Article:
King and Rogers said they were aware that their friend’s son struggled with mental illness. King recalled a dinner last year when Susan Howe took a call from him.

“He was yelling at her over the speaker phone,” she said.

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Fred Gaechter, another local official who knew Susan Howe, said she was outwardly upbeat.

“If she had a personal issue going on, she’d pretty much hide it. She wouldn’t tell you much about it. She was always cheerful, no matter what was going on,” he said.

Police records show Adam Howe was arrested on Aug. 11 in Tewksbury, and charged with breaking into a building during the nighttime and illegal drug possession. He had Suboxone, a drug for treating opioid addiction, with him, but didn’t have a prescription, Tewksbury police said in a news release.

Officers also discovered a warrant had been issued for his arrest by police in Salem, N.H., on a charge of receiving stolen property, the release said. A pre-trial hearing was held in the case on Sept. 22, court records show. Adam Howe has pleaded not guilty.

His attorney in that case didn’t return messages Saturday. Relatives of Susan and Adam Howe declined to comment.

Truro’s Select Board and the Truro Historical Society issued statements about Susan Howe’s death. She was the president of the board of directors for the historical society.

“Susan brought immense creativity, energy, time and passion to our organization. She loved Truro, and was totally committed to preserving our history and culture and the well-being of her beloved town,” the directors said in a statement. “Susan was a bright light in our organization and in our town. She was loved by so many of us, and we will miss her forever.”

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Rogers said she last saw Susan Howe a few weeks ago at a meeting of the Truro Commission on Disabilities. The gathering was held at one of the historical society’s properties, she said, to accommodate Susan Howe’s busy schedule.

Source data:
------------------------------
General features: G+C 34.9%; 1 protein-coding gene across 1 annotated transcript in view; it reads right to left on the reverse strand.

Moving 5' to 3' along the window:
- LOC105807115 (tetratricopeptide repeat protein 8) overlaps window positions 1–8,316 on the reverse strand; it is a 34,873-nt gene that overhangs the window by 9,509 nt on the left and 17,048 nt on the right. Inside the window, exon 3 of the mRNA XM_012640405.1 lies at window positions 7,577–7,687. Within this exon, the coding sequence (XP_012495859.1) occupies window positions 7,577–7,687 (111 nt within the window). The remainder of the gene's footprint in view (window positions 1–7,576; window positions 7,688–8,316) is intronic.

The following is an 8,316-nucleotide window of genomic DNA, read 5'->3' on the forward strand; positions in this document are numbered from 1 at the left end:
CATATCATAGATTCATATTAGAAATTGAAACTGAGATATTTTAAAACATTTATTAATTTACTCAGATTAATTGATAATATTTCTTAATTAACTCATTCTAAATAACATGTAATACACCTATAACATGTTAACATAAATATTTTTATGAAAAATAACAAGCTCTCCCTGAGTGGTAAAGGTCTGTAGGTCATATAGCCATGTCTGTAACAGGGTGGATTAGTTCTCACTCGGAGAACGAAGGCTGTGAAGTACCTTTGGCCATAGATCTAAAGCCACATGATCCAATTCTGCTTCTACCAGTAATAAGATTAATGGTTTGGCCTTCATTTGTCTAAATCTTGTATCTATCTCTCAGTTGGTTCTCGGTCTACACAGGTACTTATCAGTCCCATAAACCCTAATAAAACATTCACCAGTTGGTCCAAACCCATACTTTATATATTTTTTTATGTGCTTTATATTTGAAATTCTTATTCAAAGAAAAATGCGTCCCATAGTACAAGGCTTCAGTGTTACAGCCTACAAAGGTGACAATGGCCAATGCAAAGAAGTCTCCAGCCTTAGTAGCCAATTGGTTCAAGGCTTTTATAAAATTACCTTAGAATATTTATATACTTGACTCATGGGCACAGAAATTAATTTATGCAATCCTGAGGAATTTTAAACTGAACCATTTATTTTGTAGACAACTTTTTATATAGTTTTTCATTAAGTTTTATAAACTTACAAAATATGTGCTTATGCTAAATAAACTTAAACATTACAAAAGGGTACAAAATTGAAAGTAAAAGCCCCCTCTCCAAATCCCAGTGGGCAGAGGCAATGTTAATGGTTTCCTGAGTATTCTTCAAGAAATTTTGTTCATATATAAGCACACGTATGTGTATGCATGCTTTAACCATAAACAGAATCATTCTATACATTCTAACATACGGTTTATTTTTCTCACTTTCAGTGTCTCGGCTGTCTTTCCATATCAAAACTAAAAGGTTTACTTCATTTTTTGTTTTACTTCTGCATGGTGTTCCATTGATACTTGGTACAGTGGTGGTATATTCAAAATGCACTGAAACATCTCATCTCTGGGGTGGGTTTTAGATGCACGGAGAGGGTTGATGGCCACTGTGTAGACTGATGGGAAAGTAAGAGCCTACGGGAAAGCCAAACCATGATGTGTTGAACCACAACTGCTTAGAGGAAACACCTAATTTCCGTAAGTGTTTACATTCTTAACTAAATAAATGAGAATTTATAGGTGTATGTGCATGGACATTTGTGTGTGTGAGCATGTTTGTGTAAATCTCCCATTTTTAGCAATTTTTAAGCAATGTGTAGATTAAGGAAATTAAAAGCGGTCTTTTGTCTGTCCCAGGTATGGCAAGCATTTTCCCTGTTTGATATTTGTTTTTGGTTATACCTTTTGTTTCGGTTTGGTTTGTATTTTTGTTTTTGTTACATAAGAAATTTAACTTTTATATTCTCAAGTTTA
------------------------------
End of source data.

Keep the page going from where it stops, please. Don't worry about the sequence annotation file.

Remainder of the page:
“I was trying to convince her she should run for Select Board,” said Rogers. “She just laughed.”

Susan Howe recently helped the commission install exercise equipment at Puma Park Playground and was working on getting a communication board installed there to help nonverbal people enjoy the park, she said.

“She’s touched so many people,” Rogers said.

Susan Howe was petite, and wore dark clogs and wool sweaters in the winter to keep warm.

Her friends estimated she was less than 5 feet tall, but her stature belied her influence and vivacity. King said she embodied the Theodore Roosevelt quote, “Speak softly and carry a big stick; you will go far.”

She was just so giving and so loving,” she said.

Gaechter said he last saw her Thursday night during a ceremony where he received an award. She seemed cheerful and they exchanged hellos, he said.

“The last thing I remember is hugging her on Thursday night, and then the next night she’s gone,” he said. “It’s a horrible thing to think how it ended for her. You know, it’s just not right, it’s just not fair.”



Laura Crimaldi can be reached at laura.crimaldi@globe.com. Follow her on Twitter @lauracrimaldi. John Hilliard can be reached at john.hilliard@globe.com. John R. Ellement can be reached at john.ellement@globe.com. Follow him on Twitter @JREbosglobe.